Operations = ‘How Things Are Done’

A Masterclass for Talented Candidates.

 

A recurring challenge of teaching operations management to MBA candidates arises from the lack of formal training students have had on this matter. Many have little training and little experience, others have little training and considerable experience, and only a few have both. This raises the question of where to start when teaching operations management. How to connect and create relevance for all of them?

Over time, I resolved this issue by simply asking the students for their definition of operations management. Typically, this generates good input about processes, activities, quality, and improvement. Then I summarize, quite unacademically, with a statement like ‘operations is what we do’ or ‘operations is how things are done’.

These definitions have two major advantages:

  1. Everybody understands them.
  2. They are inclusive because we all do things; thus, this topic is relevant to everyone.

The latter is important as the relevance of operations is not self-evident. Some people think that operations happen anyway − they happen downstairs, in the basement, the back office, or ‘behind the scene’. Such views are particularly prevalent among highly-educated and specialized professionals, such as lawyers, professors (I am one myself) and medical doctors. Operations may be what other people do, but what they do is more refined, is upstairs, is ‘on stage’. Hence, breaking the ice of operations often takes a bit longer with them.

Hence, I was prepared to have to put in some extra effort when giving a masterclass in operations management as part of a recruitment event for MBSC, at the National Guards Hospital in Jeddah. A select audience of medical doctors was waiting. What made it a bit more challenging was that we mismanaged our own operations and arrived late.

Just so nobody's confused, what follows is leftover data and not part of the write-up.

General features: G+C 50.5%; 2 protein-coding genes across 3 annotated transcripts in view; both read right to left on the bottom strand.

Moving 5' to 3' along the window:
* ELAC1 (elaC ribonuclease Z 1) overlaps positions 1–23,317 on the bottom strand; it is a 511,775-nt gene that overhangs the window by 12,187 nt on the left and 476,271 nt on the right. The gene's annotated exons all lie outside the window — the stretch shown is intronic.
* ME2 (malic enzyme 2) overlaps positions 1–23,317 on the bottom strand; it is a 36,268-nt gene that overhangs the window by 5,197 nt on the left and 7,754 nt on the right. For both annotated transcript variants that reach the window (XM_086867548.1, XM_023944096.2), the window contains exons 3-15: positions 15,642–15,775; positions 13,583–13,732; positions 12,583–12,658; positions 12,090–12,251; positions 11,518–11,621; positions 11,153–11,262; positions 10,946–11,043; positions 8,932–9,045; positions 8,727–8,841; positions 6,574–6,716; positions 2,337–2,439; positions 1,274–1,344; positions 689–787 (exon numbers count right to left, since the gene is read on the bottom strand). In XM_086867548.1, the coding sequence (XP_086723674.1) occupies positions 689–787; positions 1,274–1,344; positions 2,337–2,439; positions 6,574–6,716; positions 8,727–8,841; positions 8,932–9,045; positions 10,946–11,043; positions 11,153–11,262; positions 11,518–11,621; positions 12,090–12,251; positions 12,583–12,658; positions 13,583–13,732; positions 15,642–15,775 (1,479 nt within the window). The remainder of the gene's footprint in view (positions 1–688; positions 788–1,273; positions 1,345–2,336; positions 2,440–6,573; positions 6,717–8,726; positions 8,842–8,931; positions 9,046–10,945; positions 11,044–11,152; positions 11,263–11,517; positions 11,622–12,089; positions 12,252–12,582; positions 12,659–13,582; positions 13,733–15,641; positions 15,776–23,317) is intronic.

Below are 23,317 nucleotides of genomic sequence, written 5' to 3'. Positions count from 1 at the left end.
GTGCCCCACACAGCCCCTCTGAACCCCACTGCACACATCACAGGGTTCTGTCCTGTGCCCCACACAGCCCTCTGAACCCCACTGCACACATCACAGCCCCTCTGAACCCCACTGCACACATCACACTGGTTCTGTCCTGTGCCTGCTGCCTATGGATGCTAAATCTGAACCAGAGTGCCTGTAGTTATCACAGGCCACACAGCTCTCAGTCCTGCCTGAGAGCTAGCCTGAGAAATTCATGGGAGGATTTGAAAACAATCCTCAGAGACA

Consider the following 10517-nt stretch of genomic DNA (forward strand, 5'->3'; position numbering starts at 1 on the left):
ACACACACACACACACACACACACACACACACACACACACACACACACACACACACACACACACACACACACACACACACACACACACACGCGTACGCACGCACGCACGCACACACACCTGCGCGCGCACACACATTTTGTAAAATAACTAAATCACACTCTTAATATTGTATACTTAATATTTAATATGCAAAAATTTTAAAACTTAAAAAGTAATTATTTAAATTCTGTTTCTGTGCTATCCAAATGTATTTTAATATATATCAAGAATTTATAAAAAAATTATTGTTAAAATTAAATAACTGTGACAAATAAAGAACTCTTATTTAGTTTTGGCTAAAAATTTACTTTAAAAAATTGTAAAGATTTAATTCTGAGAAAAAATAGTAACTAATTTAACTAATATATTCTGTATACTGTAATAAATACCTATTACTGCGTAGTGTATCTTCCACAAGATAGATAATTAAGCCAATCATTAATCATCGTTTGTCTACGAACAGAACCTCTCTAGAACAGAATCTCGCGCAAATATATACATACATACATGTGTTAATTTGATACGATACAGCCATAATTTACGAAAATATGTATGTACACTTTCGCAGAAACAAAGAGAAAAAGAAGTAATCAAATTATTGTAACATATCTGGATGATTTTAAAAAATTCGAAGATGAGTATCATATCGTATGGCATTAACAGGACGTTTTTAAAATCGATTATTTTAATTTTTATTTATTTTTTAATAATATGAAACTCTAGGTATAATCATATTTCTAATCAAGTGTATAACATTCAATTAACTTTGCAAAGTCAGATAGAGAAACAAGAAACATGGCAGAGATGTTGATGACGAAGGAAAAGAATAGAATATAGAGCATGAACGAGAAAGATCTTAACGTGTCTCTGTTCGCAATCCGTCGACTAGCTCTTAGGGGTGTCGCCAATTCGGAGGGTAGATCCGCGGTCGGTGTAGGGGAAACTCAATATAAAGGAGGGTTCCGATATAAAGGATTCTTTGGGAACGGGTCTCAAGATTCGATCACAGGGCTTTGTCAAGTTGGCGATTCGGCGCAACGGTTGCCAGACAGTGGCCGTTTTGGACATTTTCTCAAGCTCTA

On cue, I came from behind the scene, on stage, and noticed that the room was filled with people in white coats − medical doctors indeed. It was with a slightly increased pulse that I tried my luck.

“Good afternoon everyone, welcome to this masterclass in operations management. At MBSC, we always build on students knowledge and seek their input. Can anyone tell me, what ‘operations’ is?”.

One of the more senior gentlemen in a white coat, sitting in the first row put up a friendly face and answered without delay: “It’s how things are done”. The other attendants nodded in agreement, and so did I. Clearly, they were not above it.

Without saying it explicitly, he communicated to appreciate operations, and the nodding in the room confirmed this to be a common opinion. They were ready for it, connected.

Needless to say that his contribution served to get things done very well.  Together with all participants, we co-created a great masterclass.

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